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03-14-2018, 09:56 AM

Quote:
Originally Posted by lfigueroa View Post
Yes, I get what you guys are saying.

But more precisely I was asking: since you've left two break balls, do you play position for one or the other OR do you play to a spot that could potentially give you a choice of either and if so where would that spot be?

Lou Figueroa
To coin a famous philosopher who frequents these parts, "I dan't get it."

Is it really a good practice to leave two break balls and a third key ball as your last 3? I can see saving both break balls down to your last 5 or so, but whenever I've tried to do this it seems like committing to one or the other a little earlier in the end game makes for a better end pattern. Of course having nothing left but the two break balls and a cue ball is not an ideal situation.


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03-14-2018, 10:04 AM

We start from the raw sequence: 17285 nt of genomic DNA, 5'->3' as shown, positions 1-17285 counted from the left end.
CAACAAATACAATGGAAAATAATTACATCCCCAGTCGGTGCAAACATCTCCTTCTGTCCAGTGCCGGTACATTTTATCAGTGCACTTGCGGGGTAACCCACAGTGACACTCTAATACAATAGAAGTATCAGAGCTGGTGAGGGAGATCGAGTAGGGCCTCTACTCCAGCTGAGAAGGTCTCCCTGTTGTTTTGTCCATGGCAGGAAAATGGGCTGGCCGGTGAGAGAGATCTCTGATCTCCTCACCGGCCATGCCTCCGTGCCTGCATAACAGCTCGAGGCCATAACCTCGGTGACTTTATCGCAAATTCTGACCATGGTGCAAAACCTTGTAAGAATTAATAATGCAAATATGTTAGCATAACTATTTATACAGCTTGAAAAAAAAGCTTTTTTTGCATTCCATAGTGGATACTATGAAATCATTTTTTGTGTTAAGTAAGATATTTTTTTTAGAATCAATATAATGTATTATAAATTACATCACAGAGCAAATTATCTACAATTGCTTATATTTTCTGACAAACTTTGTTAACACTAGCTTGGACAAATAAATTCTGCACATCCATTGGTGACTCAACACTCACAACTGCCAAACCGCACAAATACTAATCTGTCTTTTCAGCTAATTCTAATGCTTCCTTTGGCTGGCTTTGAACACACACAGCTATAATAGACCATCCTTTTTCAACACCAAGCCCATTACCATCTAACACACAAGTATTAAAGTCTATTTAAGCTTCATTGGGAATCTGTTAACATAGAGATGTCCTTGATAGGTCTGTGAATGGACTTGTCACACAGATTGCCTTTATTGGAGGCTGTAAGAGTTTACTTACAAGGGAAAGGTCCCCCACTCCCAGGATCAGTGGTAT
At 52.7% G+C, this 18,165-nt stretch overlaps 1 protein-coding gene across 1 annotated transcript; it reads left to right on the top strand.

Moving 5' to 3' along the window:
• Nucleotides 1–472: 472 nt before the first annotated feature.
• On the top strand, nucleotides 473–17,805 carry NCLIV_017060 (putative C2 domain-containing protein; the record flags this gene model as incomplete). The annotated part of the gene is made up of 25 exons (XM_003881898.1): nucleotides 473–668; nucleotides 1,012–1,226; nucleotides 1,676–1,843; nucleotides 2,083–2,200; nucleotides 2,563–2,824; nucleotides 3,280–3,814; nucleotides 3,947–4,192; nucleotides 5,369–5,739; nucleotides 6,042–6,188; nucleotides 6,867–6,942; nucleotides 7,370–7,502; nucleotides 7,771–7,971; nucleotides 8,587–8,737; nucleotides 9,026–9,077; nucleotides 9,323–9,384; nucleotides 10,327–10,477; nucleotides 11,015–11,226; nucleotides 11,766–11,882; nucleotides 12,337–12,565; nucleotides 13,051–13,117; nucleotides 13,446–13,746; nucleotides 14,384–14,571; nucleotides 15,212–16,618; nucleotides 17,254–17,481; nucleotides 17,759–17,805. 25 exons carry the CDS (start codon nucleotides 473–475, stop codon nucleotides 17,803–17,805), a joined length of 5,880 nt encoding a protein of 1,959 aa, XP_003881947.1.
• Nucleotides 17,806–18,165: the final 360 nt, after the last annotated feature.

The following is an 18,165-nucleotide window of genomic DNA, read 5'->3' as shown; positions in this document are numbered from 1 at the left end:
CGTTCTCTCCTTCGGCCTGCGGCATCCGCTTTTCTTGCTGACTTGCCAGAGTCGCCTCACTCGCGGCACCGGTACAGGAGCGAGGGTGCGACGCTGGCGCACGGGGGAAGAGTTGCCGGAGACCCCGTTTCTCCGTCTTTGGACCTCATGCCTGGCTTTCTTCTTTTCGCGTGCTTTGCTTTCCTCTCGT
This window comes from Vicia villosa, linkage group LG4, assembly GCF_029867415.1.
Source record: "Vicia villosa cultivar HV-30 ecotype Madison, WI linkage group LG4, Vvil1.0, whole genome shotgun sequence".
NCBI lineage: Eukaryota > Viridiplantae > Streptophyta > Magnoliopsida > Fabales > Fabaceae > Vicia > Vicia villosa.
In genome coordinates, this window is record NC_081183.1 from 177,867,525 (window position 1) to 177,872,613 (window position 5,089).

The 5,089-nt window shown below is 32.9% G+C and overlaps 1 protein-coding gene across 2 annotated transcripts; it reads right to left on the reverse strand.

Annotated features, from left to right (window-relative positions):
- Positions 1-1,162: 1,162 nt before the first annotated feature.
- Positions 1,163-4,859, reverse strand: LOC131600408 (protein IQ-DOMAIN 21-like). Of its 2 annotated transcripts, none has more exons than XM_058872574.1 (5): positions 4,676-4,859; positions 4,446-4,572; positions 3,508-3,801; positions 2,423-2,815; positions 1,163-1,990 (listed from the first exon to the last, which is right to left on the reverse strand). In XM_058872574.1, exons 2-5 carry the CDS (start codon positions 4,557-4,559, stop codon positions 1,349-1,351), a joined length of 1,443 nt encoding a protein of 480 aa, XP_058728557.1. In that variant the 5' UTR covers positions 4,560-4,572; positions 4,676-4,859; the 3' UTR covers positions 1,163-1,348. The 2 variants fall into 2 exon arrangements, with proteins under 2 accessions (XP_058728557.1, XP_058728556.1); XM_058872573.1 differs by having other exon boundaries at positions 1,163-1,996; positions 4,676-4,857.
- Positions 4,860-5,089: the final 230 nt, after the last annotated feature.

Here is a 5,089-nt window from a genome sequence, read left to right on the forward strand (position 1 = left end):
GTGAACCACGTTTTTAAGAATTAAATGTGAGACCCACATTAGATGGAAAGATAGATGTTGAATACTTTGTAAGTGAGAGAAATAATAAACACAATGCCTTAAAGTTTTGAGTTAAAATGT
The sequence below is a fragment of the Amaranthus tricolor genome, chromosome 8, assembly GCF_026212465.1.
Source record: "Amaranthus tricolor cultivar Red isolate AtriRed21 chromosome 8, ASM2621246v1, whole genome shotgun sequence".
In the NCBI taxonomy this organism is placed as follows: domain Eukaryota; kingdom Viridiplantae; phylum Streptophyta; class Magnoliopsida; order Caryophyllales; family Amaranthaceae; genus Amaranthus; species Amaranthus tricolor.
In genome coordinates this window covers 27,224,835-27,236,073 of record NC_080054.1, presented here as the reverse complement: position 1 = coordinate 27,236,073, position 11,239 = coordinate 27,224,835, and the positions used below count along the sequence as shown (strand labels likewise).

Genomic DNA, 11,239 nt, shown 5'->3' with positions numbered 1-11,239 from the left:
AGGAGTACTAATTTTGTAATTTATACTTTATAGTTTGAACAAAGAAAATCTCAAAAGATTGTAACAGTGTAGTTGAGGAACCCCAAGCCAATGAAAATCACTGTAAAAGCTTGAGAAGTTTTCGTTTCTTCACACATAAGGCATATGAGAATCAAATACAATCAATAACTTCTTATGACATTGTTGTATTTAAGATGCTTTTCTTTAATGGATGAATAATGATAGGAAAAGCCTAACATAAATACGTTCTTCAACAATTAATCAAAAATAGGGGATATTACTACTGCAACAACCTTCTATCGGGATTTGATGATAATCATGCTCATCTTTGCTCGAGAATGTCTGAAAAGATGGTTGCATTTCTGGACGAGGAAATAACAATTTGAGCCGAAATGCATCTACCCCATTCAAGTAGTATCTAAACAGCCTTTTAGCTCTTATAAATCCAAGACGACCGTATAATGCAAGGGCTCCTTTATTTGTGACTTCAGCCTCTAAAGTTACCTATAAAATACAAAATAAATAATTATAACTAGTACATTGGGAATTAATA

Just like the saying in football if you have two starting quarterbacks you don't have a quarterback.

If you have two break balls and play position to keep both in play, something will go wrong. Best to make a decision earlier and live with it.

JMHO

Quote:
Originally Posted by lfigueroa View Post
Yes, I get what you guys are saying.

But more precisely I was asking: since you've left two break balls, do you play position for one or the other OR do you play to a spot that could potentially give you a choice of either and if so where would that spot be?

Lou Figueroa


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03-14-2018, 10:23 AM

I watched a John Schmidt video when he said leaving this situation and the end of a rack was perfectly fine. He said to think of both of these balls as “helpers” to each other in terms of getting out effectively.

Basically he played the key ball so that the CB ended up at center table. You then have your choice of which ball to make in its own corner, with the cueball coming two rails and out back near center table to get a good angle for the breakshot on the last ball.